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Hospitals are reporting positive results from a program sponsored by The John A. Hartford Foundation (JAHF), a nonprofit, nonpartisan organization in New York City that works to improve conditions for the care of older adults in the healthcare system.
The Age-Friendly Health System initiative seeks to improve care transitions and the way episodes of care are addressed for an aging population, says JAHF President Terry Fulmer, PhD, RN, FAAN.
Five health systems providing care in 40 states have adopted the program, which focuses on four key elements that can be applied to any hospital or health system. JAHF calls them the four M’s:
• what matters to the patient;
• mentation, or mental activity. This includes confusion, delirium, and mood.
JAHF also urges an age-friendly healthcare system to employ leadership committed to addressing ageism, a geriatric care prototype specific to older adults, clinical staff who are specifically trained and expert in the care of older adults, care teams that are high-performing and can show measurable results for care of older adults, a systematic approach for coordinating care with organizations beyond their walls, and a strategy to identify, coordinate with, and support family caregivers.
The organization also should elicit patient goals and preferences so as to define a plan of concordant care, reduce polypharmacy, address common geriatric syndromes, manage pain and symptoms, and support the needs of family and caregivers.
The age-friendly initiative is an opportunity to explore population health and person-centric care models, says Ann Hendrich, PhD, RN, FAAN, senior vice president and chief quality/safety and nursing officer with Ascension Health in St. Louis. Ascension is adopting and testing many of the age-friendly prototype models not only in its population health management systems, but also on the acute care side, working directly with providers.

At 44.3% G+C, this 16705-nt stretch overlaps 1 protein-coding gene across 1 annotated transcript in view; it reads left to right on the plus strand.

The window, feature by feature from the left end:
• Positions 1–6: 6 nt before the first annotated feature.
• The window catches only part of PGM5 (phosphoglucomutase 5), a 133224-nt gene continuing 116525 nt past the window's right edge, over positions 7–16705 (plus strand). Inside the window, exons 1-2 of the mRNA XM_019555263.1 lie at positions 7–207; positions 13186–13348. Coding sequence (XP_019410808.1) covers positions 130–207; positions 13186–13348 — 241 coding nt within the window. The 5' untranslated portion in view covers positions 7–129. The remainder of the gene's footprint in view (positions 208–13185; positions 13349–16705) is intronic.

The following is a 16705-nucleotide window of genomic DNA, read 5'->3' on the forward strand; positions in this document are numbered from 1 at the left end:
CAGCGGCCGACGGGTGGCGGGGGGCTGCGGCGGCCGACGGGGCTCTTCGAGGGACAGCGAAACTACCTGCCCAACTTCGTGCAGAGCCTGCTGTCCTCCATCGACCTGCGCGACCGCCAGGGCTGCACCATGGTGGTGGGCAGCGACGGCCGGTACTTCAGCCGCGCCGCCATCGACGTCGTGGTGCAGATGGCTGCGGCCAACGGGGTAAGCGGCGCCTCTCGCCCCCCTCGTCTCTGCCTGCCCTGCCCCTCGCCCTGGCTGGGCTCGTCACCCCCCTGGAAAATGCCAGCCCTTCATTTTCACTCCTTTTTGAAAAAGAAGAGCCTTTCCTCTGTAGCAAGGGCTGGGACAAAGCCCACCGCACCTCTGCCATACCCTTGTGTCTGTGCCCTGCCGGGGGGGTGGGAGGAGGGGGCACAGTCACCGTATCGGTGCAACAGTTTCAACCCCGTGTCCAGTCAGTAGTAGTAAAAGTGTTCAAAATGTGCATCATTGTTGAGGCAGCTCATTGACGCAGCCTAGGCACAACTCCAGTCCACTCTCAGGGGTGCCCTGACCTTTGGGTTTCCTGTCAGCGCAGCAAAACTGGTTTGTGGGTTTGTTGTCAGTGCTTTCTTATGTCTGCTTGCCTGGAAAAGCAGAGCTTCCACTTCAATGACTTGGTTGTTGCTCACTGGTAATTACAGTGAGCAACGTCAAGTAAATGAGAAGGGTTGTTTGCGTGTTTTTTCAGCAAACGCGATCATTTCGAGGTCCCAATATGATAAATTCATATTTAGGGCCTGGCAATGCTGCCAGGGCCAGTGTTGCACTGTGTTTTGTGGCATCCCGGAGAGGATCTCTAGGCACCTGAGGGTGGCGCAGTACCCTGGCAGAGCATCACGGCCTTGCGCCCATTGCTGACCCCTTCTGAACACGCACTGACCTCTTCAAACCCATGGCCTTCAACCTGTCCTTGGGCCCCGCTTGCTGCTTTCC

“In the area of pharmacy, there are a lot of medications that should be minimized or not used at all in the older adult. Often, they’re unnecessary,” Hendrich says. “We’ve worked with our pharmacists at a national health level to identify medications that can be minimized and avoided. We want to understand why the medication is needed before we provide it, especially if it might have an effect on mobility.”
Ascension also is addressing ways to explore what is most important to older adults, including end-of-life care decisions.
“In our clinic and ambulatory areas, our providers are changing the way they do assessments and taking histories, trying to understand what matters most to these patients. We are trying to have meaningful discussions about what they want and having that guide decisions in their care process,” Hendrich says.
The four M’s of the JAHF Age-Friendly Health System initiative provide a structure for any organization to address the concerns of older Americans, Hendrich says.
“Those four M’s apply to any healthcare system regardless of size, and in the ambulatory system as well,” Hendrich says. “Ascension has set a goal of reaching 20,000 adults this year with age-friendly care, and I think every system could set a goal like that to see how many older adults they reach.”